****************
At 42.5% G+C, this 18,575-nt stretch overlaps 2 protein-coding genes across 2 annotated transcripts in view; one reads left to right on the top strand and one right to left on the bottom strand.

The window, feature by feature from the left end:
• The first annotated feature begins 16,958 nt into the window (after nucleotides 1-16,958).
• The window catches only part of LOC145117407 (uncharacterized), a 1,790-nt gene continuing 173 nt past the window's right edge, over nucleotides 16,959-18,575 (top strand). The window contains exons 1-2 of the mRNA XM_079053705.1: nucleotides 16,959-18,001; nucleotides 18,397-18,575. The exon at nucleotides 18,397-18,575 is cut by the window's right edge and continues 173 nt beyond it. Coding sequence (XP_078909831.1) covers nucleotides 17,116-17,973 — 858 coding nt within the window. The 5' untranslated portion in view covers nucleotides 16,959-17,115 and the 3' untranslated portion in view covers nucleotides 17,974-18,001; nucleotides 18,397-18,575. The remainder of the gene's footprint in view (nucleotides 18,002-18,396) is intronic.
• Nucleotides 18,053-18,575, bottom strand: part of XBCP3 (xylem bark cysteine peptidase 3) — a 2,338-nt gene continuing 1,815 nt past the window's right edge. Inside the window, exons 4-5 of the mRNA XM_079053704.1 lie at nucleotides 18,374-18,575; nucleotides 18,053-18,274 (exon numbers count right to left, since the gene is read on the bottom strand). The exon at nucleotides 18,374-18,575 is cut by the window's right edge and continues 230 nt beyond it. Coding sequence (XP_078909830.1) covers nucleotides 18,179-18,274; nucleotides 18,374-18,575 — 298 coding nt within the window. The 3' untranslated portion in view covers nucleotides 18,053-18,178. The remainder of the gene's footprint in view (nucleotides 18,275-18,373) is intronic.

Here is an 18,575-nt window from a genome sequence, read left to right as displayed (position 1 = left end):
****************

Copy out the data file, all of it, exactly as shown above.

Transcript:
At 42.5% G+C, this 18,575-nt stretch overlaps 2 protein-coding genes across 2 annotated transcripts in view; one reads left to right on the top strand and one right to left on the bottom strand.

The window, feature by feature from the left end:
• The first annotated feature begins 16,958 nt into the window (after nucleotides 1-16,958).
• The window catches only part of LOC145117407 (uncharacterized), a 1,790-nt gene continuing 173 nt past the window's right edge, over nucleotides 16,959-18,575 (top strand). The window contains exons 1-2 of the mRNA XM_079053705.1: nucleotides 16,959-18,001; nucleotides 18,397-18,575. The exon at nucleotides 18,397-18,575 is cut by the window's right edge and continues 173 nt beyond it. Coding sequence (XP_078909831.1) covers nucleotides 17,116-17,973 — 858 coding nt within the window. The 5' untranslated portion in view covers nucleotides 16,959-17,115 and the 3' untranslated portion in view covers nucleotides 17,974-18,001; nucleotides 18,397-18,575. The remainder of the gene's footprint in view (nucleotides 18,002-18,396) is intronic.
• Nucleotides 18,053-18,575, bottom strand: part of XBCP3 (xylem bark cysteine peptidase 3) — a 2,338-nt gene continuing 1,815 nt past the window's right edge. Inside the window, exons 4-5 of the mRNA XM_079053704.1 lie at nucleotides 18,374-18,575; nucleotides 18,053-18,274 (exon numbers count right to left, since the gene is read on the bottom strand). The exon at nucleotides 18,374-18,575 is cut by the window's right edge and continues 230 nt beyond it. Coding sequence (XP_078909830.1) covers nucleotides 18,179-18,274; nucleotides 18,374-18,575 — 298 coding nt within the window. The 3' untranslated portion in view covers nucleotides 18,053-18,178. The remainder of the gene's footprint in view (nucleotides 18,275-18,373) is intronic.

Here is an 18,575-nt window from a genome sequence, read left to right as displayed (position 1 = left end):